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Reply to Jonathan Fast
Dear New Left Review:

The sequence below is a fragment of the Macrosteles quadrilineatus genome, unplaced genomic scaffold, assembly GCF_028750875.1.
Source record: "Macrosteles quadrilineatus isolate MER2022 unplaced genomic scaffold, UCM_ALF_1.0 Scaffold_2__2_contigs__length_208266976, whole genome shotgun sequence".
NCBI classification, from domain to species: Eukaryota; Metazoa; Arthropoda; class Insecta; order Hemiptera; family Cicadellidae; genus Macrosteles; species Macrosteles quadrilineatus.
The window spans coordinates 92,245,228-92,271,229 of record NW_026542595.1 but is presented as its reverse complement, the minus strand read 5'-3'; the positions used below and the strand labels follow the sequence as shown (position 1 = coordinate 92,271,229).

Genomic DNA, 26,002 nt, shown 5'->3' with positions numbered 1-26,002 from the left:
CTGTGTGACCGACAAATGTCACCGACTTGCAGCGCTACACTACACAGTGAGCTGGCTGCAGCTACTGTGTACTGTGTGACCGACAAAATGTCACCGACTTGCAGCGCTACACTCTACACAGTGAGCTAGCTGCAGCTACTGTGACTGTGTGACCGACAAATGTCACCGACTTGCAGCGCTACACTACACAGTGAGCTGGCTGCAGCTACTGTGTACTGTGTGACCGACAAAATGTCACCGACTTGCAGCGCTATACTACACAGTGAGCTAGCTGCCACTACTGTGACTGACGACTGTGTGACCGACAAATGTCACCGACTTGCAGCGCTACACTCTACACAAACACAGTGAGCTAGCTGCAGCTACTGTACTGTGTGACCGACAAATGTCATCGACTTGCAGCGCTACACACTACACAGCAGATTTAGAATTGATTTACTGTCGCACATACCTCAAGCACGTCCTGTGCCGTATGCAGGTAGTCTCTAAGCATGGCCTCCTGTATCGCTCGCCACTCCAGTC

The inconsistencies which Jonathan Fast says, in his reply to my letter in nlr 81, that he finds between certain statements in writings of mine now and those of a decade or two ago have a simple explanation. A decade and more ago, because of court cases, political prisoner appeal cases, and security and tactical considerations affecting an underground movement, it was not possible to write very freely of intimate pkp-Huk policy matters and orientations without conceivable prejudice to individuals and to organizations. As a member of an illegal movement, whose statements are noted in the Philippines, I have always had to be guided by these factors in what I write. For example, in efforts to intensify repression the neo-colonial regime sought to discredit the pkp-Huk movement as being only interested in ‘violent solutions’, using this to outlaw the movement and to imprison its members for long periods; hence my emphasis then on the movement’s efforts to obtain democratic peace and to exhaust legal and non-violent means. As I have said, it is always difficult for an outsider to make proper assessments of underground movements, even from its published statements; one needs an inside access or view for this. Changes in circumstances have made it possible today to write more freely of intimate questions, and in the future assessments of greater range and depth will be made, including, I am sure, by Fast.
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